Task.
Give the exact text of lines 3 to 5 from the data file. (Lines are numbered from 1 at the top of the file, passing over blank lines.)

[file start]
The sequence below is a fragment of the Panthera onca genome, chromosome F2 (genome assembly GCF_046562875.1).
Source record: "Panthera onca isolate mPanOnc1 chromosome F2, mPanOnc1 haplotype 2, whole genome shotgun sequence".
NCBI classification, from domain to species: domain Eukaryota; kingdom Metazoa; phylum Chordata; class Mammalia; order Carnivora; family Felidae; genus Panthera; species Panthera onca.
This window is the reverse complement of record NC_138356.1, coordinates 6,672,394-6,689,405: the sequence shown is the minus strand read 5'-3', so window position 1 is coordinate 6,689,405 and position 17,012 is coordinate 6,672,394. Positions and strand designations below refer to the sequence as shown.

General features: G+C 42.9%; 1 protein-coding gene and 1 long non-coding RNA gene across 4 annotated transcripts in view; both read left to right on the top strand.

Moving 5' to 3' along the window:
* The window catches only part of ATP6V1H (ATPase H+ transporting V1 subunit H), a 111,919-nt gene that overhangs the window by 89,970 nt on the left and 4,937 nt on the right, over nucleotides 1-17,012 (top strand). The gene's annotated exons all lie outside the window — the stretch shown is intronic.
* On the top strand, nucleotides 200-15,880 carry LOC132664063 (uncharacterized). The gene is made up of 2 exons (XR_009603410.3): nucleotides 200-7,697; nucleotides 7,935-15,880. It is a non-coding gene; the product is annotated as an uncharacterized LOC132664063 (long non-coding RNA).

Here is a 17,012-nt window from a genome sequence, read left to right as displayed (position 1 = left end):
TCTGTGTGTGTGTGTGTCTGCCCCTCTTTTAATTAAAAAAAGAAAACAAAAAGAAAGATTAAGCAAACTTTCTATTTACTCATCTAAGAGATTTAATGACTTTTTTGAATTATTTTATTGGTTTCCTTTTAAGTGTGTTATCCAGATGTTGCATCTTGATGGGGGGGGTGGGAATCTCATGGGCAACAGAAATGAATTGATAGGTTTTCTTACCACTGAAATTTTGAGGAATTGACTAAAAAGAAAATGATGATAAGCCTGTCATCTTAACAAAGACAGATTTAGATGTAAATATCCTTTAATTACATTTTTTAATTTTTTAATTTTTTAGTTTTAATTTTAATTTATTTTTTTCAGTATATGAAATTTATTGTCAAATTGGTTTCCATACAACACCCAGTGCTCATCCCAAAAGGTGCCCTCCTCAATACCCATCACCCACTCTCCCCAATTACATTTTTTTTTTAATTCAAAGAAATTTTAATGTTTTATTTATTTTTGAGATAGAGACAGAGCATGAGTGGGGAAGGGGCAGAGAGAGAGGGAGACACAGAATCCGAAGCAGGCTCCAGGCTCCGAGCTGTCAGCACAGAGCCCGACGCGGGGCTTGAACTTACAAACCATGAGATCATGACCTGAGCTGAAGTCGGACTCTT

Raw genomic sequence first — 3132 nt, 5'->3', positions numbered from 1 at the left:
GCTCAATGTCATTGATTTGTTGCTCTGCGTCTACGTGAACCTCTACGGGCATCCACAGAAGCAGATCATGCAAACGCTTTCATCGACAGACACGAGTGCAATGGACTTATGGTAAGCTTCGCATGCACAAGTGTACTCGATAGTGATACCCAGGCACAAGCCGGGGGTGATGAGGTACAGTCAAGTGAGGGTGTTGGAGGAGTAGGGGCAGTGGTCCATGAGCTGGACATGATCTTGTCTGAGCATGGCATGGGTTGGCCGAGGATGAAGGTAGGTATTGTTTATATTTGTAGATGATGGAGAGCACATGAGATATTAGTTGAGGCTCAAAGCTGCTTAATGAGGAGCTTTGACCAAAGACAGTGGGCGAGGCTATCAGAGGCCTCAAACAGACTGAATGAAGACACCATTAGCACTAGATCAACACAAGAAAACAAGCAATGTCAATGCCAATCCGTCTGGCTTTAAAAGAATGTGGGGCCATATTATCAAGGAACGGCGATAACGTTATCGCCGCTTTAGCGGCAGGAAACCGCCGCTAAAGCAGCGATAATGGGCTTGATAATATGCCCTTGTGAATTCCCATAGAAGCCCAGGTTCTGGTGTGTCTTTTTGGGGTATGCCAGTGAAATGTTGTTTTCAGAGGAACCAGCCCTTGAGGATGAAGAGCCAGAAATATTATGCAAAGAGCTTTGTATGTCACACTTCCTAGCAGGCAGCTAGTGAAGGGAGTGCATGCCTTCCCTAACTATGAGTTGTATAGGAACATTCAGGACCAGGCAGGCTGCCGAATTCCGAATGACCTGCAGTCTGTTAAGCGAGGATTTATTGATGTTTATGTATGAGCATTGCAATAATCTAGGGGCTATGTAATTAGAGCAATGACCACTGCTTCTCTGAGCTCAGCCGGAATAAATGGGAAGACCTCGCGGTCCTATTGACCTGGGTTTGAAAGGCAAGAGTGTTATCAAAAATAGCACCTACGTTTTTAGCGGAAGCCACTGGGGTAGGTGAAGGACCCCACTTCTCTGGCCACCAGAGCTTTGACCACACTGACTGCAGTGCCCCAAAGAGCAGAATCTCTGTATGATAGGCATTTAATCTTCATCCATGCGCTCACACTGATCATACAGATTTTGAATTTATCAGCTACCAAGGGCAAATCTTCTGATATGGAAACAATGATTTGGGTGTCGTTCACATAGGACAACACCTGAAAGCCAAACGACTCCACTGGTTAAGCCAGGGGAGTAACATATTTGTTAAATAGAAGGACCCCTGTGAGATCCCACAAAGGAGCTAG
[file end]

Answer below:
NCBI classification, from domain to species: domain Eukaryota; kingdom Metazoa; phylum Chordata; class Mammalia; order Carnivora; family Felidae; genus Panthera; species Panthera onca.
This window is the reverse complement of record NC_138356.1, coordinates 6,672,394-6,689,405: the sequence shown is the minus strand read 5'-3', so window position 1 is coordinate 6,689,405 and position 17,012 is coordinate 6,672,394. Positions and strand designations below refer to the sequence as shown.

General features: G+C 42.9%; 1 protein-coding gene and 1 long non-coding RNA gene across 4 annotated transcripts in view; both read left to right on the top strand.